Let’s Hunt Unicorns

Everything you need to know about the Unicorn Format

By Cory Thomas (IGN corybear88 and known on the Facebook as Daisy Tom)

Why is it called unicorn?

A unicorn is a rare and mythical creature.  Winning a star realms game by completing missions on your first 3 turns is a rare event (possibly also mythical, but that’s debatable).  So winning on your first 3 turns via missions was called a unicorn, and the name has stuck. 

Feel free to #blamePolites for this interlude in the lesson to see what it looks like when a unicorn is bagged.


What is the format?

Unicorns have been found in dozens of different formats, but the generally accepted “Unicorn format” is:


The sets in the Unicorn format help generate the craziness and action that it takes to hit your three missions in your first 3 turns.   An alternate name you’ll hear for this format is “Chaos”, which is entirely appropriate. 

Unicorn format uses Colony Wars as the base set.  Colony wars is the highest trade and swingiest of the base sets, which helps facilitate the hunt.  But most importantly this is also the only base set with the “buy direct to hand” cards.  Mmmm. Bacon.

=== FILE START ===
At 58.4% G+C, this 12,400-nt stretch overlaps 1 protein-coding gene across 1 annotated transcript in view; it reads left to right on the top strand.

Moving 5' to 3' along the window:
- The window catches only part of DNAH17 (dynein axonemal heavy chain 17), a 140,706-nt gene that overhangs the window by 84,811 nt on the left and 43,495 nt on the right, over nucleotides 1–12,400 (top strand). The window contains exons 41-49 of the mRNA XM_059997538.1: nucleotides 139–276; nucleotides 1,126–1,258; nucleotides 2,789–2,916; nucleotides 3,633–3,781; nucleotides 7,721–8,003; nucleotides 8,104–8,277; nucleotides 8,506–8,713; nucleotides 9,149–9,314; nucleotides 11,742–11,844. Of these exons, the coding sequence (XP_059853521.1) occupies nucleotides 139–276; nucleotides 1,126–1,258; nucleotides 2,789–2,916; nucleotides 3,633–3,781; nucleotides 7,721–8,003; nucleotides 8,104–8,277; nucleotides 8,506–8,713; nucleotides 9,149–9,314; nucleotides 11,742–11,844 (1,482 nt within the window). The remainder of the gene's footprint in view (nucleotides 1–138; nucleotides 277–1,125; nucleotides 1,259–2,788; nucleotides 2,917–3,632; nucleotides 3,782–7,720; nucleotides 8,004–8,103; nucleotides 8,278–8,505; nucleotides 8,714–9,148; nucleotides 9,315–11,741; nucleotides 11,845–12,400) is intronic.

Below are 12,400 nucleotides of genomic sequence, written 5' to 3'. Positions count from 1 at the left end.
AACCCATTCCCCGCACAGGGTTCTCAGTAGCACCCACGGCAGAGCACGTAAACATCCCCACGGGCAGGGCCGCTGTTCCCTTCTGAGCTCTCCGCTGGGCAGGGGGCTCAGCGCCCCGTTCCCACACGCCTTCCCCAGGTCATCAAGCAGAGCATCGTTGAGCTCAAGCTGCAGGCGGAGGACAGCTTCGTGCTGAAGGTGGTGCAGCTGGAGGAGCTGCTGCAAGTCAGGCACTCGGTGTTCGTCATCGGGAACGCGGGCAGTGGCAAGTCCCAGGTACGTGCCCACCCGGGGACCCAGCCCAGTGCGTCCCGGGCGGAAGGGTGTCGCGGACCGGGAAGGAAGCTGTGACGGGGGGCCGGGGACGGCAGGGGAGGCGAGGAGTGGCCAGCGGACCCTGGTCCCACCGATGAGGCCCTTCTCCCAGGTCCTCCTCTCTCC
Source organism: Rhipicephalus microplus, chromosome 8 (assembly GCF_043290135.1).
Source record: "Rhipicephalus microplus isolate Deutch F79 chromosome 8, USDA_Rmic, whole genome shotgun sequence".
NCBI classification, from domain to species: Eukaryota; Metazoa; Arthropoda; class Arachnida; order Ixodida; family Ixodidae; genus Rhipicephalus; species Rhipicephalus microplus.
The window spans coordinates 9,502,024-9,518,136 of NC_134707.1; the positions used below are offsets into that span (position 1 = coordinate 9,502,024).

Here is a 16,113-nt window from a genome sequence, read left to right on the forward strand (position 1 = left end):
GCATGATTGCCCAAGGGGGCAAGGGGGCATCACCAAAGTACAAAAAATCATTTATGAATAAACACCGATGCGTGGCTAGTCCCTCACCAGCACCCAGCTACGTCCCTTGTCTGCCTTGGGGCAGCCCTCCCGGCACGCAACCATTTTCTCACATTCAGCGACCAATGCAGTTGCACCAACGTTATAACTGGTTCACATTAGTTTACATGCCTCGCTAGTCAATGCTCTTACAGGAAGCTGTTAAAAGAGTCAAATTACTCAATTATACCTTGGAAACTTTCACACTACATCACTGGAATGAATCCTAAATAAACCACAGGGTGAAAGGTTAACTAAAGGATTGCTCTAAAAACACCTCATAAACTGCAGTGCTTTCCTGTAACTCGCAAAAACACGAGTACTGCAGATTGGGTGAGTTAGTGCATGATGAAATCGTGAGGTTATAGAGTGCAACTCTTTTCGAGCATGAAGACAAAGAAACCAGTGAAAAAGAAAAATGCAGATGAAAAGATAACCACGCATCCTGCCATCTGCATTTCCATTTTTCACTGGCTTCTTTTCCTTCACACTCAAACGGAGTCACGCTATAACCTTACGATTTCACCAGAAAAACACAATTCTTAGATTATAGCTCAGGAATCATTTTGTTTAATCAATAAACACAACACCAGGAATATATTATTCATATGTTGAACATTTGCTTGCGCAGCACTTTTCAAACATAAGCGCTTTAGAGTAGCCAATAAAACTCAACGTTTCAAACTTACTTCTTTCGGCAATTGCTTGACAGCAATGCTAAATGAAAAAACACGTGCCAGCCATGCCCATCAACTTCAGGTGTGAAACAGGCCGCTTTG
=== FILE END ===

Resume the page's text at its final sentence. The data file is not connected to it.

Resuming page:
I know that there is a sizeable group of our community who despise anything with Missions (hello Emom69 and MarkBot3000).  Even if you’re in that crowd, I encourage you to still give Unicorn games a spin.   See if you can make the mental adjustment that this is NOT a typical game of Star Realms and embrace both the chaos and the significantly higher number of decisions that you need to make each turn.

A note on commanders: the command decks are not designed to be played with missions, so those won’t be covered in this article.  Playing with the command decks would certainly make it easier to hit 3 missions in 3 turns but I’m pretty sure CrankyDay isn’t going to let command deck games into the unicorn archive.

Why should I play Unicorn games?

For the casual player:

Unicorn games move fast.  Very fast.  Sometimes ludicrous speed fast.  By deck 2 you’ll often be playing big bomb cards.  Consecutive trade mission events to let you top that Leviathan and immediately play it? It’ll happen.  Quasar, then warp jump, then wormhole?  Big turn coming!  If you’re willing to embrace the craziness Unicorn can be a lot of fun.

Another fun aspect of Unicorn hunting is CrankyDay’s naming.  With 12 missions, there are 12x11x10 = 1320 possible unique mission combinations.  Only 77 unicorns have been found, so there are herds and herds* of unicorns that have not yet been found in the wild.   There’s more on his archive later in the article.